Well were both the same age 47, his kids and mind are close and play sports together.as well the wives are close and we all socialize together.
He is very active in the community and a very out going friendly person. fHe is the type that would do anything for anybody and ask nothing in return. Should I just let him know that I'm here if and when he wants to talk about it.
I don't know what I should say to my kids at this point or even if I should. But as we all know kids are going to figure that something is wrong pretty soon and will start asking questions.
In my opinion,
Yes, let your friend know that you are there for him.
Don't pretend that nothing is wrong. Tell him that you know he is going through a hard time, and that you will be there for him when he wants to talk or for anything else.
Tell the children. Maybe not everything at first, but yes, they will know that something is wrong and it is better to know the truth. The ALS society has two books, one for small children and one for teens, telling all about ALS. We had to tell my two grandchildren (a teen and a pre-teen) about my ALS, but it was better after we told them.
Hope this helps. Again, every case is different, so you have to use your own judgment, but you sound like a great and caring friend to have!
you might want to wait until your friend is ready to say something to you. when i first got my diagnosis, i was not ready to start telling anyone, it was hard enough talking to family. give your friend time, it takes a while to assimilate the news. when well meaning friends would approach me...well it was all so overwhelming it was just very hard to deal with,i would start crying..... it just takes time to deal with all that new information, but you will know when the time is right. and when in doubt....give a hug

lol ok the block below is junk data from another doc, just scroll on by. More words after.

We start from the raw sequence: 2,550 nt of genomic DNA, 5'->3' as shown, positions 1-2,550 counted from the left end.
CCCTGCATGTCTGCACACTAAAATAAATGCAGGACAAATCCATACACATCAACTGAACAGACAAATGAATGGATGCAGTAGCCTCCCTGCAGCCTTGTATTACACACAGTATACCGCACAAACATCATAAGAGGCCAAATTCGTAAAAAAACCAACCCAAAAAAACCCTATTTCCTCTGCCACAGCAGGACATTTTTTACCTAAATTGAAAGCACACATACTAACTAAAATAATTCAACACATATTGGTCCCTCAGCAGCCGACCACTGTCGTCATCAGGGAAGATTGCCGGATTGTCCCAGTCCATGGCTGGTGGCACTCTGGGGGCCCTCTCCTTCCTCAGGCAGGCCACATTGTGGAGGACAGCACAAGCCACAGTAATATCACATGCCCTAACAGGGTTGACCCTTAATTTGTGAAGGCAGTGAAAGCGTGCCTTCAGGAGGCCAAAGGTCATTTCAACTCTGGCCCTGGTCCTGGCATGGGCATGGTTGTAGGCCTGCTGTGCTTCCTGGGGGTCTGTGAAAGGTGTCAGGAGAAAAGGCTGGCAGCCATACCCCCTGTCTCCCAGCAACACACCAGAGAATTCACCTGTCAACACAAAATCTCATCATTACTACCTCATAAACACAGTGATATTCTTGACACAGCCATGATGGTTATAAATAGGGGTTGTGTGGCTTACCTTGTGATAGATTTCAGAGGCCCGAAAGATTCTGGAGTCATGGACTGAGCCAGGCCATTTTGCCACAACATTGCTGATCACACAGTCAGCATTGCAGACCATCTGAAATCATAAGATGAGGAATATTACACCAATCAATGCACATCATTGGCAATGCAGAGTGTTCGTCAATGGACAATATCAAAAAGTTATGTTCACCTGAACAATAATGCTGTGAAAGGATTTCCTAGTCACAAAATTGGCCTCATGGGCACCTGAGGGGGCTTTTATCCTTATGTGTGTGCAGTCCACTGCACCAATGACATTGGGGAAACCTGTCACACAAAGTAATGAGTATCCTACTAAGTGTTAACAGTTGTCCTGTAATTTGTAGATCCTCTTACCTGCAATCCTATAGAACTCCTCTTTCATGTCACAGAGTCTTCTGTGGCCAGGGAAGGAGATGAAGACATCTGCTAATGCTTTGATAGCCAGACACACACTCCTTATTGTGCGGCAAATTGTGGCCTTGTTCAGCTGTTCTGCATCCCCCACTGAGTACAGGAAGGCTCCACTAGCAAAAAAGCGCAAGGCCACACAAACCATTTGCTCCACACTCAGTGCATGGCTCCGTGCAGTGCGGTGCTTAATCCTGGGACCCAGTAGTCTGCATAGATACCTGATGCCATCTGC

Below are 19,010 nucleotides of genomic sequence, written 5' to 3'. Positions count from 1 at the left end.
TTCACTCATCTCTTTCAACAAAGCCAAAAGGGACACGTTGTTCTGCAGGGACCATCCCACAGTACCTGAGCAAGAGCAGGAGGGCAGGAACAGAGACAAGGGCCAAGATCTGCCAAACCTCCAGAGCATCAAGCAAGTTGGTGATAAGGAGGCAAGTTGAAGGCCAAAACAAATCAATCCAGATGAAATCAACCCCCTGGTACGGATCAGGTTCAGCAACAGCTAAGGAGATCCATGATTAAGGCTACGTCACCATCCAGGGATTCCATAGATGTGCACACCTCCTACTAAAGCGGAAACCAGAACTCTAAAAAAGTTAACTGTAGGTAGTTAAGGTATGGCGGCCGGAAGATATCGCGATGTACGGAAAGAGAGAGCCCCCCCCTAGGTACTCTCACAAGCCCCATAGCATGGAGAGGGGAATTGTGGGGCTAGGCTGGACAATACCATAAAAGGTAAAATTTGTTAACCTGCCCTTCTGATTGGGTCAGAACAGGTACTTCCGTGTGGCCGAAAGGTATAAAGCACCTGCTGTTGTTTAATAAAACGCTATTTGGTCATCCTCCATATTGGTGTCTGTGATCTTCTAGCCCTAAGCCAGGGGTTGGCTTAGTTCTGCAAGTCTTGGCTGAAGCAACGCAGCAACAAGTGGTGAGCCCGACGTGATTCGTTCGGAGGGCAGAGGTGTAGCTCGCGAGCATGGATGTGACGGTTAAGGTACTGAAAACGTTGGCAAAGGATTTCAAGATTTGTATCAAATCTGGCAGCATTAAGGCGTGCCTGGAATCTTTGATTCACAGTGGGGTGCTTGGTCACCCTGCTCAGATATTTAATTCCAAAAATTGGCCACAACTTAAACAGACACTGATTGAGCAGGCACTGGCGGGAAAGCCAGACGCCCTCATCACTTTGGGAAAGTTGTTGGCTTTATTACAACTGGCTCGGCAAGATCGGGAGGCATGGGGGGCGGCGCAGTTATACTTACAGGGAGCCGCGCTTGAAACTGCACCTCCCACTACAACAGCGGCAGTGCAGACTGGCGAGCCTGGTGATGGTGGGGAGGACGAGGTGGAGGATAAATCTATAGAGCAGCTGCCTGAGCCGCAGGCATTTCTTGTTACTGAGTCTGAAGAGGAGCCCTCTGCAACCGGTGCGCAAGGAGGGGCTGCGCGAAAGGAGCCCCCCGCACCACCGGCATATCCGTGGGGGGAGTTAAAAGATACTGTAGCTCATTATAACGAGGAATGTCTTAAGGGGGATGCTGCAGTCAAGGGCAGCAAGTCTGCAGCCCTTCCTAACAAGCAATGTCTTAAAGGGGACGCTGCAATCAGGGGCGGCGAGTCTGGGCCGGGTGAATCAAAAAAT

If you are that close, I think that he will ventually open up to you when he's ready. In the mean time you can prepare yourself by reading some stuff available from the Canadian ALS Society (upper left hypertext on this page). There are publications on that web site for caregivers and friends that might help you out.
I have been rereading my post and those of Ronney and Tbear, and realize that they gave much better advice. Mine is given from someone two years down the road, and might not be the best advice for someone just starting. I agree with Tbear, hugs are great, they can say a lot. I guess I was just remembering friends who never came or called. It is better to be there, say nothing and give a hug than to just say "call if you need me anytime" and then not visit.
It was also later into my having ALS that we told the grandkids.
Things need to happen at the right time.
Buffy, let him know you are there anytime. I agree with the rest he may need time to digest all of this. And depending on the kind of person he is , ie, the Superman type and can't lean on people, one who leans all of the time or someone more middle of the road will help you to decide how to help. But most of all I would say, is be there, without smoothering. Anyone associated with this disease needs support in one form or another.
Where do you live? Maybe there is a support group around to help you also.
Hi Buffy, there isn't really much to tell about familial ALS. It occurs in 5 to 10 percent of the cases. While someone may have it it doesn't mean all the siblings will get it or all the children of some one with it. It's kind of a hit and miss type disease. There may be more information about it at the ALS Society home page. Click on the Society link at the top of the page.